• Dr. Lipton describes the cell membrane as a “liquid crystal semiconductor with gates and channels.” Being that cell membranes and computer chips are homologues; then cells are programmable, just as computer chips are. If so, the programmer lies outside of the cell. (Is that programming by me or the environment?)
• Data is entered into cells via the membrane’s receptors. Receptors trigger the membrane’s effector proteins, which act as the cell’s “Central Processing Unit” (CPU). The effector proteins convert environmental information into the behavioral language of biology.
• Physics is the foundation of all sciences and biology has relied on the physical world of Newtonian physics – the laws of matter – ignoring the invisible quantum world of Einstein, in which matter is made up of energy and there are no absolutes.
• Quantum physics discovered that physical atoms are made up of vortices of energy that are constantly spinning and vibrating, radiating energy. Assemblies of atoms – molecules – collectively radiate their own identity.
Every material structure in the universe, including you and me, radiates a unique energy signature.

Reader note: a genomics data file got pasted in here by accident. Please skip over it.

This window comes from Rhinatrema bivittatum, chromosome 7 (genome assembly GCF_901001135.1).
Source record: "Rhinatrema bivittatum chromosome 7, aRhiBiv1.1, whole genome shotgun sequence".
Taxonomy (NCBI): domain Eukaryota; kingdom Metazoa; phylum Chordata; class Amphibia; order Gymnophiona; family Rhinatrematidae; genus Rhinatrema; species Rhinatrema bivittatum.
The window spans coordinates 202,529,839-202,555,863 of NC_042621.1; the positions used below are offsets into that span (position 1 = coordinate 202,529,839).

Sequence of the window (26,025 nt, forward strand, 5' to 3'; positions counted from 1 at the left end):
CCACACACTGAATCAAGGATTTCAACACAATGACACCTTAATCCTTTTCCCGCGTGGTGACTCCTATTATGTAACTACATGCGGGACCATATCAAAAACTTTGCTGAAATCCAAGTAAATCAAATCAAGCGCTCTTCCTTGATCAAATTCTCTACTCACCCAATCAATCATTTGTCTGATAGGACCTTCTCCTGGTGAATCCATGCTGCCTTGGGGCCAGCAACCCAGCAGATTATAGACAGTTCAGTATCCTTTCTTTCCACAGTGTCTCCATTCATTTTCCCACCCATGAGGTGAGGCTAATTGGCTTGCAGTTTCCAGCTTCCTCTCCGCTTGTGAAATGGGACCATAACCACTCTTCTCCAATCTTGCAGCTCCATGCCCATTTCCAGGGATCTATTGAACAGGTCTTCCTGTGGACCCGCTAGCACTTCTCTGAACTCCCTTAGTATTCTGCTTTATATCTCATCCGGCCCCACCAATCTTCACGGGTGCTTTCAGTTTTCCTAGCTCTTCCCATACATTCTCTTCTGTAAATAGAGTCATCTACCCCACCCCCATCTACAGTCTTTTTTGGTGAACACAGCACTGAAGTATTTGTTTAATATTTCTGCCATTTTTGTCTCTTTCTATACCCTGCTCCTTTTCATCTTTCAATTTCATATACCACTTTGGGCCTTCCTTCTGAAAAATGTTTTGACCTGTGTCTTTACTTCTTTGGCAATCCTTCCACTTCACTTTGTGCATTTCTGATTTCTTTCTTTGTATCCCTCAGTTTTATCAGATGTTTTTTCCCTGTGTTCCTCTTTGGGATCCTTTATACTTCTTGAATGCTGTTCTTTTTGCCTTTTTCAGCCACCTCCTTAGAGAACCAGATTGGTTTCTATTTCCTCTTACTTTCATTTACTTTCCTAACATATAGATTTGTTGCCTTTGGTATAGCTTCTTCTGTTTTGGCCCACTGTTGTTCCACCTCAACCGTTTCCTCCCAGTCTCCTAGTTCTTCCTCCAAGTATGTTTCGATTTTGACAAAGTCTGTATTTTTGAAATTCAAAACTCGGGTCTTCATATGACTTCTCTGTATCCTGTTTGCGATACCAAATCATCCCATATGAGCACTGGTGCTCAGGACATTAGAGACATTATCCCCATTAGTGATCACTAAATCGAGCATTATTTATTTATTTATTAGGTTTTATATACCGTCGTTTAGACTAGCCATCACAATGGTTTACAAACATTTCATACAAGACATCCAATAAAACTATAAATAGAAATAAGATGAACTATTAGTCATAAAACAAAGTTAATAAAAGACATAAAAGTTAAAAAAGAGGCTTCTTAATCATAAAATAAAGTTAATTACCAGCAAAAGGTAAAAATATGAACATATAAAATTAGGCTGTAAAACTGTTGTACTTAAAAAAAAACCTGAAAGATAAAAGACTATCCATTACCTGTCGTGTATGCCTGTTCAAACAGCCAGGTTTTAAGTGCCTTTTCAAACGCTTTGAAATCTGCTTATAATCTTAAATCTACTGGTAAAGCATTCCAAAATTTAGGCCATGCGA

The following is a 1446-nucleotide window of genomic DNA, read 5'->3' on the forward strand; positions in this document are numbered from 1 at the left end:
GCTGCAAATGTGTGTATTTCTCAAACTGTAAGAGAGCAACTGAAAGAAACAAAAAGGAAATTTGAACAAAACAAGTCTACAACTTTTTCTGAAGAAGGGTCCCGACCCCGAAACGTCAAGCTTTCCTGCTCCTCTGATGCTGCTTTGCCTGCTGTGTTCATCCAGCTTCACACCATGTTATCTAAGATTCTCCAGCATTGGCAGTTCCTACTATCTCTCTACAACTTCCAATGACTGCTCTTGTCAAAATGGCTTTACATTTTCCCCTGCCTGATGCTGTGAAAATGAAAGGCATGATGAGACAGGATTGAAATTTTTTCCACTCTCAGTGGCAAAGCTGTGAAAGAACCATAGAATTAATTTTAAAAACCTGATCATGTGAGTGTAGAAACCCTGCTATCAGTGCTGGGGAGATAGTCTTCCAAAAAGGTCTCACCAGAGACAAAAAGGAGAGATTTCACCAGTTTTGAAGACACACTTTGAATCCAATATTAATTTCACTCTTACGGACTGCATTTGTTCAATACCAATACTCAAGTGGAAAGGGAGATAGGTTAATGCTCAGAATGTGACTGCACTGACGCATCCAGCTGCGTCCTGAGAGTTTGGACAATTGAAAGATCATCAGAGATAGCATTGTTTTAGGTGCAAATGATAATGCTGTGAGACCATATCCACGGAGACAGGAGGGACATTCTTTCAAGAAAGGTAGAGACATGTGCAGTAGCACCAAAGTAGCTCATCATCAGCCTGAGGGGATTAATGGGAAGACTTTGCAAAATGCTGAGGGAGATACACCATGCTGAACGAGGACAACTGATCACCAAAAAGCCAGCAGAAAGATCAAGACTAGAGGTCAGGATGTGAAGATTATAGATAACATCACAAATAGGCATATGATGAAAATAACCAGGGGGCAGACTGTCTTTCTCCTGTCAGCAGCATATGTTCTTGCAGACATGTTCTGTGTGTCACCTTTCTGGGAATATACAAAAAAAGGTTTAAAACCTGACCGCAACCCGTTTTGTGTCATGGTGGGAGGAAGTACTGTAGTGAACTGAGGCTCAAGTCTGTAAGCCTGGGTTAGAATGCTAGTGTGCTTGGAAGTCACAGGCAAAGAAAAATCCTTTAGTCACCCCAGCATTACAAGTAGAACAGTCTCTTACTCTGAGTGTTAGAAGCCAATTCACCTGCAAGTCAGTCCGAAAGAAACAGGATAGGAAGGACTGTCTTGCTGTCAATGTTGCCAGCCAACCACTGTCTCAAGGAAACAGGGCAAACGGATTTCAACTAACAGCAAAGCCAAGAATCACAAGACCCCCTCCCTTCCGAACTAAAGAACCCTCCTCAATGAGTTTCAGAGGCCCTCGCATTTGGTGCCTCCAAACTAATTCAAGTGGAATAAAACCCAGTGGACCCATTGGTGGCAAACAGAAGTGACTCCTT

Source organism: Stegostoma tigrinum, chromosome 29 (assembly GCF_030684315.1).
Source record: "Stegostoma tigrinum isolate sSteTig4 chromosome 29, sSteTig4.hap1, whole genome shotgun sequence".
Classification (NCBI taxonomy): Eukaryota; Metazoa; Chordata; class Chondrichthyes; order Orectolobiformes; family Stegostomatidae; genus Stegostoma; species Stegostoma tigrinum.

• The quantum perspective reveals that the universe is an integration of independent energy fields that are entangled in a meshwork of interactions. The flow of information in a quantum universe is holistic.
• The difference between Newtonian and quantum physics is that quantum mechanics more specifically applies to molecular and atomic realms (and therefore to cells) while Newtonian laws apply to higher levels of organization, such as organ systems, people or populations of people.
• Hundreds of scientific studies over the past fifty years have consistently revealed that “invisible forces” of the electromagnetic spectrum (energy) profoundly impact every facet of biological regulation. Specific frequencies and patterns (of energy) have been shown to regulate DNA, RNA, protein synthesis, alter protein shape and function, and control gene regulation, cell division, cell differentiation, hormone secretion and nerve growth and function.
• When cells come together in a community each cell cannot act as an independent agent, the member cells must commit to a common plan, accomplished through cell specialization. In our bodies, certain cells have the job of monitoring and organizing the flow of behavior regulating signal molecules – the nervous system and the brain.